How are you managing devices?

“We are utilizing the Apple Configurator for setup, deployment of iPads, and new apps. This tool is highly efficient for the quantity of iPads we currently have, but if numbers increase, a more robust solution may be needed. In August we rolled out a new guest Wi-Fi network and have allowed filtered but unmanaged access for middle school and high school students and all staff. This has greatly reduced the overhead of managing a Mac-filtered,Wi-Fi network, which was our prior system. We have high bandwidth from the state and have steadily increased our internal wireless capacity in our schools. We have a robust fiber network connecting all the schools to a central network infrastructure. We are now concerned that the internal bandwidth may be maxing out, especially in relation to our thin client utilization.”

What LMS and other major digital tools are most used at on a regular basis your school?
“We have a core group of teachers using Moodle at our high school and some teachers at our middle school. We are a Google Apps district starting in our 2nd-grade classrooms. We also have an extensive digital portfolio system (Digication) for all middle school and some high school students in the visual and performing arts. We also utilize Brainpop, Discovery Education (for video and science), Gizmos, and other curriculum-rich resources and learning environments.”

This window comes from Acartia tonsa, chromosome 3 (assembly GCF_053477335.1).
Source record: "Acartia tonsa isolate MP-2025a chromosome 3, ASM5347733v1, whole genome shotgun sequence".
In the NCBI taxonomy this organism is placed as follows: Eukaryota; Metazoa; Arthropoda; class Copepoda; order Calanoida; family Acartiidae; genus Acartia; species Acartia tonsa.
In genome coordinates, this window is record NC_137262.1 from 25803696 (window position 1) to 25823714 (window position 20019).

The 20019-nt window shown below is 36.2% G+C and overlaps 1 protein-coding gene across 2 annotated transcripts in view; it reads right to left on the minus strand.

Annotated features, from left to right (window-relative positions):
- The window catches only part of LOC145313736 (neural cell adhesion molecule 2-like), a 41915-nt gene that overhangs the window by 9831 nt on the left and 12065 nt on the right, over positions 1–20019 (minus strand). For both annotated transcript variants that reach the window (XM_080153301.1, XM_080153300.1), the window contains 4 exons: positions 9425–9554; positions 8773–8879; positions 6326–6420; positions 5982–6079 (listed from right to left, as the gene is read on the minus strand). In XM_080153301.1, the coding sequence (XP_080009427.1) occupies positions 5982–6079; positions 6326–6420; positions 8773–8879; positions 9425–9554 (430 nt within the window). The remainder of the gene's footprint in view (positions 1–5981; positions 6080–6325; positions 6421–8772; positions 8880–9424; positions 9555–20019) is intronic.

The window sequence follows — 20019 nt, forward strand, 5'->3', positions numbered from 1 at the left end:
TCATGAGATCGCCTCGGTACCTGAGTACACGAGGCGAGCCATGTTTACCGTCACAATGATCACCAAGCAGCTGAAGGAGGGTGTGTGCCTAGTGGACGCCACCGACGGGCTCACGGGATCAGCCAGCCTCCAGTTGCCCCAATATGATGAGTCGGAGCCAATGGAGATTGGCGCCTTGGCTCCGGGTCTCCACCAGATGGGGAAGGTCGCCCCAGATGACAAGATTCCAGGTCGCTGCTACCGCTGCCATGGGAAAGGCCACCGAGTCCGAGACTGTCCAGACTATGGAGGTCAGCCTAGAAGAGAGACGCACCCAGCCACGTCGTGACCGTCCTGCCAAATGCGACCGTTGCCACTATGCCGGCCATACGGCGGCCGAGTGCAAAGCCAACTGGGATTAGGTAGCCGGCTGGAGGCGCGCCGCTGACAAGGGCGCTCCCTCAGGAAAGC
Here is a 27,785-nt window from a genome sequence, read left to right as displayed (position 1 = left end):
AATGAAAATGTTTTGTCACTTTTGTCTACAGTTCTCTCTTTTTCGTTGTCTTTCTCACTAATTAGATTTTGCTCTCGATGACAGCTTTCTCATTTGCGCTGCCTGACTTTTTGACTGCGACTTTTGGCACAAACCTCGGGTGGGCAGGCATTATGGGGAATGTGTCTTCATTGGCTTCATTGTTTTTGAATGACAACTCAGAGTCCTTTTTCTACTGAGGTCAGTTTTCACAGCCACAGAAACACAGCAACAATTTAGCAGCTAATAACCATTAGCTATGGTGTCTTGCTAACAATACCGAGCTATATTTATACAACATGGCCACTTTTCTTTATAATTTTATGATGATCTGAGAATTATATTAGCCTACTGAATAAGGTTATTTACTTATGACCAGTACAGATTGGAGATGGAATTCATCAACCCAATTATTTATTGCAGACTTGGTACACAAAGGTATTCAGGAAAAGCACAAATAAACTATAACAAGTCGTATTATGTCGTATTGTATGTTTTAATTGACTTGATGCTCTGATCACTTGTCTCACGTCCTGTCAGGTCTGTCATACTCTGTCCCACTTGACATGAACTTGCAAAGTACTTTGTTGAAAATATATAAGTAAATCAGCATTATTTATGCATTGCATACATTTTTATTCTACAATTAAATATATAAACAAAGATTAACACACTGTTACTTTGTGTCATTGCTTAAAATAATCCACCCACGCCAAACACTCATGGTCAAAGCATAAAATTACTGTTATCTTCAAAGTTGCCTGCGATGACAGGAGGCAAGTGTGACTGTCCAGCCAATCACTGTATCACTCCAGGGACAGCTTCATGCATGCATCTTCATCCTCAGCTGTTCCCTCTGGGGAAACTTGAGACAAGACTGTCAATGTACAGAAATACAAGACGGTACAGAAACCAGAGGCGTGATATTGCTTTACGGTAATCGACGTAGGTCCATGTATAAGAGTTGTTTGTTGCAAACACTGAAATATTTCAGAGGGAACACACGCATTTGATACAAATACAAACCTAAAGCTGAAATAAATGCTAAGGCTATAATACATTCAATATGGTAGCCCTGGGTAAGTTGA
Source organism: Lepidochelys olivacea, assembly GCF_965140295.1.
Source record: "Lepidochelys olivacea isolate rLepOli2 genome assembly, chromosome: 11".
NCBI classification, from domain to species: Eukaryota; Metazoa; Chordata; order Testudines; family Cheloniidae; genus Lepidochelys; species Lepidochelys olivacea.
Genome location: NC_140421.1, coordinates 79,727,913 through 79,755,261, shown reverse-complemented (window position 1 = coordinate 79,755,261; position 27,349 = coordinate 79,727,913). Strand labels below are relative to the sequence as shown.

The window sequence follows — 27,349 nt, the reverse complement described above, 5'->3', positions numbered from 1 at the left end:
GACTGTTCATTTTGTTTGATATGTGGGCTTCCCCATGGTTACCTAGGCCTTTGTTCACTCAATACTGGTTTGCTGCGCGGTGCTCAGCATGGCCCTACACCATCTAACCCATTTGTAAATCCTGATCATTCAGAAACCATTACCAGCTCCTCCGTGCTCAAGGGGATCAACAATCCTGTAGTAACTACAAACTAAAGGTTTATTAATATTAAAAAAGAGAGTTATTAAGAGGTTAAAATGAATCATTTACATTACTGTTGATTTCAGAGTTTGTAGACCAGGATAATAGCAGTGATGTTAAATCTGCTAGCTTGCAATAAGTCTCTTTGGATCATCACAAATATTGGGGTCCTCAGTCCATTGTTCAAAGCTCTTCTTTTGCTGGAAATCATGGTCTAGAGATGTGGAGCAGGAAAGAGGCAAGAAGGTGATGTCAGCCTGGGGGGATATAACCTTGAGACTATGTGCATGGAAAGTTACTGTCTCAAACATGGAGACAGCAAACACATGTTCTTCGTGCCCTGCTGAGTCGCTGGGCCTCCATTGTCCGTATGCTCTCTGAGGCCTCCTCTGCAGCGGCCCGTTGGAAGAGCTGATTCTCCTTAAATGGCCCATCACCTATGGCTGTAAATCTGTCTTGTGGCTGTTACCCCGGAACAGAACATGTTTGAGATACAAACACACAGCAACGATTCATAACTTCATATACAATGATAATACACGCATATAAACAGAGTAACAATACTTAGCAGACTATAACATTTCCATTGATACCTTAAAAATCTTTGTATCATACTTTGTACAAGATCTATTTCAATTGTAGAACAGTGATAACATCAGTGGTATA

How have these devices improved teaching and learning?

“I am most impressed by the use of the iPads, especially at the lower grades. Teachers have created innovative usage with students. Many of our teachers are also using data to inform their instruction through the use of the Confer app on their iPads.”